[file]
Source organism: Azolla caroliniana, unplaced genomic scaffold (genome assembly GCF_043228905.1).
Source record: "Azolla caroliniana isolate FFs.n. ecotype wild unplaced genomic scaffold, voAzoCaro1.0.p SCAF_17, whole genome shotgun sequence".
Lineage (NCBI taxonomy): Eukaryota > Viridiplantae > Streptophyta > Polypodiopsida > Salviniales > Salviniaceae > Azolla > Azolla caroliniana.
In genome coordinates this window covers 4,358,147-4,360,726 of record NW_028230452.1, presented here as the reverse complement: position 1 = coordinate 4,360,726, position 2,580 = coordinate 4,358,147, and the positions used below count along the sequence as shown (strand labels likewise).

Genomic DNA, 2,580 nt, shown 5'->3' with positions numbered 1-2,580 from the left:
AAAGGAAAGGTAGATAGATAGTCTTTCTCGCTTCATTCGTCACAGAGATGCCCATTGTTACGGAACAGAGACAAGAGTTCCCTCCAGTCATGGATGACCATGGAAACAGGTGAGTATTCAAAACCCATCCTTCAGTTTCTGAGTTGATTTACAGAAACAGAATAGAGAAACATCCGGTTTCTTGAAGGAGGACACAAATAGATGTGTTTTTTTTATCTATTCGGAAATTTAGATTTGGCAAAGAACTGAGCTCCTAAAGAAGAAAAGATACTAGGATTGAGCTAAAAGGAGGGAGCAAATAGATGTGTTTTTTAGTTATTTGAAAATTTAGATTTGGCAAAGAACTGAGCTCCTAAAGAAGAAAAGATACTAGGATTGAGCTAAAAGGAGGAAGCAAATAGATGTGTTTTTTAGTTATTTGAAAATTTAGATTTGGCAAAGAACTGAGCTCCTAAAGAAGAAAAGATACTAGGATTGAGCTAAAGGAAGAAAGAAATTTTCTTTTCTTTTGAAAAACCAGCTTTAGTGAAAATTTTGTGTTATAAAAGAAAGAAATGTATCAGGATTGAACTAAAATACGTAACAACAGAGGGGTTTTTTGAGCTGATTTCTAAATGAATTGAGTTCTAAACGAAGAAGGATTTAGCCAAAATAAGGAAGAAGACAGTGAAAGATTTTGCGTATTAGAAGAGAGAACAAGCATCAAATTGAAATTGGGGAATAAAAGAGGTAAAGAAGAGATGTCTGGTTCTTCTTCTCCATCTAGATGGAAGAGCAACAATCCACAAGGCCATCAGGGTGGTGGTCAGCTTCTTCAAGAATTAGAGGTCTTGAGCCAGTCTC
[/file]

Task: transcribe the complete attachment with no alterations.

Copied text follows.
Source organism: Azolla caroliniana, unplaced genomic scaffold (genome assembly GCF_043228905.1).
Source record: "Azolla caroliniana isolate FFs.n. ecotype wild unplaced genomic scaffold, voAzoCaro1.0.p SCAF_17, whole genome shotgun sequence".
Lineage (NCBI taxonomy): Eukaryota > Viridiplantae > Streptophyta > Polypodiopsida > Salviniales > Salviniaceae > Azolla > Azolla caroliniana.
In genome coordinates this window covers 4,358,147-4,360,726 of record NW_028230452.1, presented here as the reverse complement: position 1 = coordinate 4,360,726, position 2,580 = coordinate 4,358,147, and the positions used below count along the sequence as shown (strand labels likewise).

Genomic DNA, 2,580 nt, shown 5'->3' with positions numbered 1-2,580 from the left:
AAAGGAAAGGTAGATAGATAGTCTTTCTCGCTTCATTCGTCACAGAGATGCCCATTGTTACGGAACAGAGACAAGAGTTCCCTCCAGTCATGGATGACCATGGAAACAGGTGAGTATTCAAAACCCATCCTTCAGTTTCTGAGTTGATTTACAGAAACAGAATAGAGAAACATCCGGTTTCTTGAAGGAGGACACAAATAGATGTGTTTTTTTTATCTATTCGGAAATTTAGATTTGGCAAAGAACTGAGCTCCTAAAGAAGAAAAGATACTAGGATTGAGCTAAAAGGAGGGAGCAAATAGATGTGTTTTTTAGTTATTTGAAAATTTAGATTTGGCAAAGAACTGAGCTCCTAAAGAAGAAAAGATACTAGGATTGAGCTAAAAGGAGGAAGCAAATAGATGTGTTTTTTAGTTATTTGAAAATTTAGATTTGGCAAAGAACTGAGCTCCTAAAGAAGAAAAGATACTAGGATTGAGCTAAAGGAAGAAAGAAATTTTCTTTTCTTTTGAAAAACCAGCTTTAGTGAAAATTTTGTGTTATAAAAGAAAGAAATGTATCAGGATTGAACTAAAATACGTAACAACAGAGGGGTTTTTTGAGCTGATTTCTAAATGAATTGAGTTCTAAACGAAGAAGGATTTAGCCAAAATAAGGAAGAAGACAGTGAAAGATTTTGCGTATTAGAAGAGAGAACAAGCATCAAATTGAAATTGGGGAATAAAAGAGGTAAAGAAGAGATGTCTGGTTCTTCTTCTCCATCTAGATGGAAGAGCAACAATCCACAAGGCCATCAGGGTGGTGGTCAGCTTCTTCAAGAATTAGAGGTCTTGAGCCAGTCTC